One economic expert summed up the current state of commodities as follows: “The recovery of the global economy following the shock of the pandemic, in a context of abundant financial liquidity and a highly expansionary fiscal policy in the major developed countries, has favored rising commodity prices.” In the first two quarters of the year, Bloomberg’s general commodity price index rallied more than 20%, largely driven by the rise in energy prices (44.5%), followed by the less pronounced but nevertheless important increase in agricultural goods (20.5%) and industrial metals (17.6%).
It is these whopping commodity prices that are whipping up the winds of inflation. For the purpose of understanding the impact of the commodities on inflation, consider commodities as the ingredients for the products you buy. For example, corn syrup is often used as a sweetener in beverages, candies, and other sweets. Also, candies that are formed in molds often contain cornstarch in order to maintain consistency. So, the grocery consumer is not just paying more for corn itself whether in a can or on the cob, but every single product that uses corn as an ingredient is affected.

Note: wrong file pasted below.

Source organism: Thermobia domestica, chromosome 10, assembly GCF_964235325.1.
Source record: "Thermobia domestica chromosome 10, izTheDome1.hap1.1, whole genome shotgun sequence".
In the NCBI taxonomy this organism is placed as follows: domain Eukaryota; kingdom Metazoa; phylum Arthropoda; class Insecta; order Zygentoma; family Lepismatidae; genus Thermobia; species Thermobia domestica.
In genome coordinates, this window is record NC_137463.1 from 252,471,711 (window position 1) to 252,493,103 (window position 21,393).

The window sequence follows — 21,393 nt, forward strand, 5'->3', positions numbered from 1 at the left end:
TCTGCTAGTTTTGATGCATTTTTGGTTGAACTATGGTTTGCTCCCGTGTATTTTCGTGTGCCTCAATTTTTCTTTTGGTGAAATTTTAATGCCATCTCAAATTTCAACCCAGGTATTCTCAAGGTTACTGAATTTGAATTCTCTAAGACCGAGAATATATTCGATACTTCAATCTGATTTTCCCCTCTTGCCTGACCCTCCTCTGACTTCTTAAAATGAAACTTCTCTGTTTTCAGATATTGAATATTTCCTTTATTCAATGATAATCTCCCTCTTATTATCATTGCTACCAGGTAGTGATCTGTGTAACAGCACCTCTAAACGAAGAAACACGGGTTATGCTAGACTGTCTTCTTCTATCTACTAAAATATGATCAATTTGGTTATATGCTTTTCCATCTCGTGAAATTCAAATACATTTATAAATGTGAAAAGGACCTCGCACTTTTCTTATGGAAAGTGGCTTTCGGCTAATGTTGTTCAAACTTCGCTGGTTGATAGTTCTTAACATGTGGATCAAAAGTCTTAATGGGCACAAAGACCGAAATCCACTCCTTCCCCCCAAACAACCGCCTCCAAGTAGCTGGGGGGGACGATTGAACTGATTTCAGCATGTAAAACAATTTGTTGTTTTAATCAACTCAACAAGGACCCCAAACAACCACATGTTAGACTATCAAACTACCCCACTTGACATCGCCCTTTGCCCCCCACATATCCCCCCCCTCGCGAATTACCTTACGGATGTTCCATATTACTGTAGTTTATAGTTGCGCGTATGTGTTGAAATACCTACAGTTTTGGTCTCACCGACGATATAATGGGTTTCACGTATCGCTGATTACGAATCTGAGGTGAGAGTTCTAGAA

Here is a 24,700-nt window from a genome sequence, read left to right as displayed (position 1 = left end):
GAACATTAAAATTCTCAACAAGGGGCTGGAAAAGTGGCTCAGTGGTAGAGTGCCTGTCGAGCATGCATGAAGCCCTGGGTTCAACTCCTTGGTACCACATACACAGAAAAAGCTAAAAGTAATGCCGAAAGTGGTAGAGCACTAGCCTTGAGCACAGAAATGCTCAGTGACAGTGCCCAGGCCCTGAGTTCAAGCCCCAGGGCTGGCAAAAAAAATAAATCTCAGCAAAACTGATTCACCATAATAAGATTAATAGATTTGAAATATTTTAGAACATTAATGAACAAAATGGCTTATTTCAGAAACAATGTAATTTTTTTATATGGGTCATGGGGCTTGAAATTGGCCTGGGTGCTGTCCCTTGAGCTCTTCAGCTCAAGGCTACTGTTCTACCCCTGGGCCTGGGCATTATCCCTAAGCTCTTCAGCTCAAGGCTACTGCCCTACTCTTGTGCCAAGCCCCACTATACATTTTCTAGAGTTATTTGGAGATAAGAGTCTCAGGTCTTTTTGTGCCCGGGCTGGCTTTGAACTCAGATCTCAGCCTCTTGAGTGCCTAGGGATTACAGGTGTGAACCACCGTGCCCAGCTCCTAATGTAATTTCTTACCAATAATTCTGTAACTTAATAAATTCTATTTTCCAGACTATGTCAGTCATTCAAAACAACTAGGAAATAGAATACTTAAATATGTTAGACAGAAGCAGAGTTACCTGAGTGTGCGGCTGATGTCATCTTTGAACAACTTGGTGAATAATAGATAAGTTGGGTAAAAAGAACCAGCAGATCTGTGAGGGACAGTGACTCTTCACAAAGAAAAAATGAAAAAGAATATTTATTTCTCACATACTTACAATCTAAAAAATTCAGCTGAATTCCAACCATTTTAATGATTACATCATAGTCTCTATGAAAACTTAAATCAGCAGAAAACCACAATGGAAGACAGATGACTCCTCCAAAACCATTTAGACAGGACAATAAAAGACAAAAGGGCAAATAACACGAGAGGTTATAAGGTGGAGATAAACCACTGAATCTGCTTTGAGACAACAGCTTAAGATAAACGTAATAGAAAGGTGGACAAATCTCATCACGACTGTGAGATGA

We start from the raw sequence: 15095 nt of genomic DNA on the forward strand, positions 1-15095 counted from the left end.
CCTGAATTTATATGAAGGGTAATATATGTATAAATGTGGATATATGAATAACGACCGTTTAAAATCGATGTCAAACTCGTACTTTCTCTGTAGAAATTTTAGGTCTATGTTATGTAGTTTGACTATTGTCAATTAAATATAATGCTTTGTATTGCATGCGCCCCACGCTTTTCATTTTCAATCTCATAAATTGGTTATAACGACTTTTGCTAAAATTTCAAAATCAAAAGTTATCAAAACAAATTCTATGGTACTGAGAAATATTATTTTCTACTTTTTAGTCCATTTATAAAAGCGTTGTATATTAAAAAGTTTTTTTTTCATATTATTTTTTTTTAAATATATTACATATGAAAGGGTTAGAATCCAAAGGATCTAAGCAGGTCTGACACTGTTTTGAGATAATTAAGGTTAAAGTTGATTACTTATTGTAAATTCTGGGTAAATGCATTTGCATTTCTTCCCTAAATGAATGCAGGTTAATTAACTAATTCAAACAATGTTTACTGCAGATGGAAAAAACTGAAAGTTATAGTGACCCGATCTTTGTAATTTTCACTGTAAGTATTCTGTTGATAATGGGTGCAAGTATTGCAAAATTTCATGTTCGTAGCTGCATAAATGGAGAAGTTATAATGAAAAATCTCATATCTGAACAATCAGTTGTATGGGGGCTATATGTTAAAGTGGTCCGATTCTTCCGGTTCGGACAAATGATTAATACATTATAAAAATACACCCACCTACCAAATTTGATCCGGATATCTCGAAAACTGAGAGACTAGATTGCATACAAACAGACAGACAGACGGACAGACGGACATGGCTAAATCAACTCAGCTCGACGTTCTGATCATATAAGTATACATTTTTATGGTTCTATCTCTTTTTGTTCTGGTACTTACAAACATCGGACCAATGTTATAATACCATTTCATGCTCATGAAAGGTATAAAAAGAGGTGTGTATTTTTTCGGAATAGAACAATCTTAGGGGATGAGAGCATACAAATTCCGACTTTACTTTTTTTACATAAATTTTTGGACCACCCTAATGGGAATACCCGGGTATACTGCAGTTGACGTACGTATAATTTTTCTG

When corn is used as animal feed, any appreciable increase in the cost of the corn will subsequently drive up the price for beef and poultry as we have seen in recent months. The farmers simply pass along any increase in price for the feed to the producers and distributors and the customer bears the brunt.